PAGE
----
Consumer Finance Insights
November 5, 2015

Washington AG Announces Enforcement Actions Against Debt Collectors

On November 4, 2015, the Washington Attorney General announced five enforcement actions against debt collection companies. The enforcement actions are part of an ongoing partnership with the Federal Trade Commission (FTC) and other federal agencies to investigate abusive debt collection practices. Enforcement Watch previously reported on the FTC partnership, named “Operation Collection Protection,” here​. The Washington Attorney General announced five new enforcement actions that are part of Operation Collection Protection:  ​

  • A civil enforcement action against a regional debt collection company specializing in collection of judgments imposed by small claims courts. The company allegedly misrepresented its success rate and its ability to appear in court on behalf of judgment creditors. Because the company’s principal was not a licensed attorney, its alleged judicial collection efforts on behalf of judgment creditors allegedly constituted the unauthorized practice of law. The complaint alleges claims for unauthorized practice of law, misrepresentations in solicitation letters, and operating a collection agency without a license.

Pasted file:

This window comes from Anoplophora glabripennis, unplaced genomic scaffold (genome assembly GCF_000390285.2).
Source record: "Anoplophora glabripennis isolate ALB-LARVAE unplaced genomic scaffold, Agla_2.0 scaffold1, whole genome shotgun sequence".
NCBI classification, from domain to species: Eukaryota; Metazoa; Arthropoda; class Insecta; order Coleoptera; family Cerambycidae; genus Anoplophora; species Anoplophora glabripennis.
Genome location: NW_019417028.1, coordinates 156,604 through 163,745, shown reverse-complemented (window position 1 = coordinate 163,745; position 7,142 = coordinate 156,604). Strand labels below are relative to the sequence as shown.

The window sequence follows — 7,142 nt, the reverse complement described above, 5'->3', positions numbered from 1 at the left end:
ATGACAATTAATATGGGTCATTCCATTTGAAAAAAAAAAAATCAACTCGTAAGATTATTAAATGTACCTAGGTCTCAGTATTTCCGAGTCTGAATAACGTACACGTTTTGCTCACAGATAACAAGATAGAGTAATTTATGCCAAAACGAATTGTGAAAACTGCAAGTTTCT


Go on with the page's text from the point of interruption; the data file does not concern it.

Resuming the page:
• A civil enforcement action against a debt collection attorney that allegedly mailed collection letters threatening litigation if consumers failed to settle collections accounts. According to the Attorney General, the attorney was not licensed to practice law in Washington and the letters contained misrepresentations regarding the attorneys’ ability to file lawsuits against consumers. The attorney and his debt collection company agreed to pay $22,000 in civil penalties and $10,000 in restitution as part of a consent decree. The attorney did not admit to any wrongdoing as part of the settlement.
  • Two civil enforcement actions against regional debt collection companies that allegedly placed harassing phone calls, threatened to garnish wages, threatened to have consumers arrested or imprisoned, and who allegedly operated collection agencies without a valid Washington license. The complaints in these cases are available here and here.
  • A civil enforcement action against a regional debt collection company for allegedly operating in Washington without a valid license. The parties settled the matter, with the debt collection company agreeing to pay $12,000 in costs and $3,000 in civil penalties. The debt collection company also must cease all collection efforts in Washington, or face an additional civil penalty of $30,000.